The table-football effect
So the real question is: is it worth it? It’s not clear. Meeting up with your colleagues in a video game can be fun for brainstorming, for a team-building exercise, or even for training, but it is probably not worth using for meetings where you have to delve into documents and need to be particularly focused. Obviously, Minecraft has not been designed (as of yet?) to organise meetings, and the experience would certainly have been different on a more suitable metaverse such as Second Life. But still, this meeting was not as conclusive as we had imagined it would be, especially in light of the testimonials circulating on this subject.
Having finished the experiment, we can’t help wondering if the real motivation of companies using video games as a means of communication is to improve their image rather than their productivity. What if building a virtual company in a video game looked good, but was not really useful? If this trend takes off, it could become a recruitment tool for companies, an argument for strengthening their brand as an employer. What if saying to future employees: “We have a hub in a video game” becomes the equivalent of “We have table football”? At a time when the job market is experiencing a severe shortage of tech talent, wouldn’t saying the company is involved in a video game be a hidden way of attracting more developers and other fans of innovation? Only time will tell.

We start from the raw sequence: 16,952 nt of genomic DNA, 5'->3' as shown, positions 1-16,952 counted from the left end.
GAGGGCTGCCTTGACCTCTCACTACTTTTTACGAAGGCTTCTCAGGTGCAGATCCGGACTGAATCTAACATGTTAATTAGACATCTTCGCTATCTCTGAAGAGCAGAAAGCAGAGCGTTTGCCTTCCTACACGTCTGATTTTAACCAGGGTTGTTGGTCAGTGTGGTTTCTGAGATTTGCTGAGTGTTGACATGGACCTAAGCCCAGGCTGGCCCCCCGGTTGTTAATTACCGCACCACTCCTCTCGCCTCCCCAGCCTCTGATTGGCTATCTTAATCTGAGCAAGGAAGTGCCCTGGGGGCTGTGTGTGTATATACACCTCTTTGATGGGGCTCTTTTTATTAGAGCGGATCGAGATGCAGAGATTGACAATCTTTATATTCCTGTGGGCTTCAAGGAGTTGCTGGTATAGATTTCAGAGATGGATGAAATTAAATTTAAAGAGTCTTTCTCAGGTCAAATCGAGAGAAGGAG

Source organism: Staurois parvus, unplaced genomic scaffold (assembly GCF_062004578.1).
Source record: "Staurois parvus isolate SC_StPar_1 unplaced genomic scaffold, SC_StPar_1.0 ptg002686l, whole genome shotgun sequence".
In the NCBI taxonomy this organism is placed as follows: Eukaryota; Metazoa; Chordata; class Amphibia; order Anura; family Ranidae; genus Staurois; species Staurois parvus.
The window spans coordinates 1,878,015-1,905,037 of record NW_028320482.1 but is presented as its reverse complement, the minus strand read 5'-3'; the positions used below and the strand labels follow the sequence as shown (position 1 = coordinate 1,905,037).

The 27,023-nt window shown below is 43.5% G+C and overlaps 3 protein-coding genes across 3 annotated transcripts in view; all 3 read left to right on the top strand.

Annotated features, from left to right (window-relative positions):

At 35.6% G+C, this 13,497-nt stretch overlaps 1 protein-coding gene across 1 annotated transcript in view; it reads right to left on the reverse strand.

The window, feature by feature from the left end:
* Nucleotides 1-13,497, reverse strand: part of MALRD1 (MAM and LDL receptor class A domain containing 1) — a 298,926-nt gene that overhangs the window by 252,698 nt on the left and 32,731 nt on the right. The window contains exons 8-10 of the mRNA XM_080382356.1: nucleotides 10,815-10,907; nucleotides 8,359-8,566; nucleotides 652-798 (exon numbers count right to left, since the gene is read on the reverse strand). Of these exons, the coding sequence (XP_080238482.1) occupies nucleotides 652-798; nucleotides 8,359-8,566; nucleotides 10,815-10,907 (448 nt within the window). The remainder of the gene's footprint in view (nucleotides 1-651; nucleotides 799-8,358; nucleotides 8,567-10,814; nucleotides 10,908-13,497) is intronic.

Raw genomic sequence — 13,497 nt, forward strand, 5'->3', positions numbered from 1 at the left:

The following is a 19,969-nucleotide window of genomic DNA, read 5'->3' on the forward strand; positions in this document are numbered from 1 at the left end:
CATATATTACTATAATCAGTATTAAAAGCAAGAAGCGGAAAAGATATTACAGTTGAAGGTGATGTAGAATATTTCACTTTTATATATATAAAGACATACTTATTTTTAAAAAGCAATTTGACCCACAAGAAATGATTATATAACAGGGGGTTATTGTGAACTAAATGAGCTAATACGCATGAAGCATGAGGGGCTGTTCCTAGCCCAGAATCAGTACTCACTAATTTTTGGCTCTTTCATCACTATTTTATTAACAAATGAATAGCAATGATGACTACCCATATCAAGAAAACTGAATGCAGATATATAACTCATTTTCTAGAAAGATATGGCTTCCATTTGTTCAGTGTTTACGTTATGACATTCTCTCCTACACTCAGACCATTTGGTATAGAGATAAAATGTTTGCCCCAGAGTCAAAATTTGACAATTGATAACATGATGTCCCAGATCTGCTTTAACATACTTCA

One thing’s for sure: while the prospect of maintaining a professional life in a virtual world may seem futuristic, if not downright inconceivable, many gaming companies are already looking into the idea. In December 2019, a Twitter user asked Tim Sweeney, the chief executive of Epic Games, whether he considered Fortnite to be a video game. He said: “Fortnite is a game. But please ask that question again in 12 months.” If a metaverse that is sufficiently engaging, immersive, unifying and accessible is created tomorrow, it’s highly likely that the business world will be very interested in it.
Translated by Kalin Linsberg